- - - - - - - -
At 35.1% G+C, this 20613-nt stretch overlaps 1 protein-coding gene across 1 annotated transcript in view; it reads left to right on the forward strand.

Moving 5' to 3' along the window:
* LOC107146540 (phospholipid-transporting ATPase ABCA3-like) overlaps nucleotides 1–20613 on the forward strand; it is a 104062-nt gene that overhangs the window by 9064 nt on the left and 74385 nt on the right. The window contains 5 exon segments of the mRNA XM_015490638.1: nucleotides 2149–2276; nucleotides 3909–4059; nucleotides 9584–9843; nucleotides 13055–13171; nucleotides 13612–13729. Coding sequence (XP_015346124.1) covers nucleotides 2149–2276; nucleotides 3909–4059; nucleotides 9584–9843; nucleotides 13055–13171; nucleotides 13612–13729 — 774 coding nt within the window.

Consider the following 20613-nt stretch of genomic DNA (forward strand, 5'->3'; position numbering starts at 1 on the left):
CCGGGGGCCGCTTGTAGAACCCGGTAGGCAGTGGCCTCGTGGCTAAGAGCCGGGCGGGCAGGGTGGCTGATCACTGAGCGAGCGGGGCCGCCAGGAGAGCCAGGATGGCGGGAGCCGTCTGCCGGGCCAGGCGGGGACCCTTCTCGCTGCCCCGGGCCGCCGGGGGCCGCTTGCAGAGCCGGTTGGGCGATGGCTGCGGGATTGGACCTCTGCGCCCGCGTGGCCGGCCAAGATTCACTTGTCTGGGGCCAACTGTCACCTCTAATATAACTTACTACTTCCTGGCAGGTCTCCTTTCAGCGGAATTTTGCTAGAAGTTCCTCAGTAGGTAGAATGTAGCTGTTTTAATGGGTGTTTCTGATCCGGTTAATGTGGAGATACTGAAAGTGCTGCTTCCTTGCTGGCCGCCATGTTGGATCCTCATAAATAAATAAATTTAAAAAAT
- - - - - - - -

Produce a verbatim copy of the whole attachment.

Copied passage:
At 35.1% G+C, this 20613-nt stretch overlaps 1 protein-coding gene across 1 annotated transcript in view; it reads left to right on the forward strand.

Moving 5' to 3' along the window:
* LOC107146540 (phospholipid-transporting ATPase ABCA3-like) overlaps nucleotides 1–20613 on the forward strand; it is a 104062-nt gene that overhangs the window by 9064 nt on the left and 74385 nt on the right. The window contains 5 exon segments of the mRNA XM_015490638.1: nucleotides 2149–2276; nucleotides 3909–4059; nucleotides 9584–9843; nucleotides 13055–13171; nucleotides 13612–13729. Coding sequence (XP_015346124.1) covers nucleotides 2149–2276; nucleotides 3909–4059; nucleotides 9584–9843; nucleotides 13055–13171; nucleotides 13612–13729 — 774 coding nt within the window.

Consider the following 20613-nt stretch of genomic DNA (forward strand, 5'->3'; position numbering starts at 1 on the left):
CCGGGGGCCGCTTGTAGAACCCGGTAGGCAGTGGCCTCGTGGCTAAGAGCCGGGCGGGCAGGGTGGCTGATCACTGAGCGAGCGGGGCCGCCAGGAGAGCCAGGATGGCGGGAGCCGTCTGCCGGGCCAGGCGGGGACCCTTCTCGCTGCCCCGGGCCGCCGGGGGCCGCTTGCAGAGCCGGTTGGGCGATGGCTGCGGGATTGGACCTCTGCGCCCGCGTGGCCGGCCAAGATTCACTTGTCTGGGGCCAACTGTCACCTCTAATATAACTTACTACTTCCTGGCAGGTCTCCTTTCAGCGGAATTTTGCTAGAAGTTCCTCAGTAGGTAGAATGTAGCTGTTTTAATGGGTGTTTCTGATCCGGTTAATGTGGAGATACTGAAAGTGCTGCTTCCTTGCTGGCCGCCATGTTGGATCCTCATAAATAAATAAATTTAAAAAAT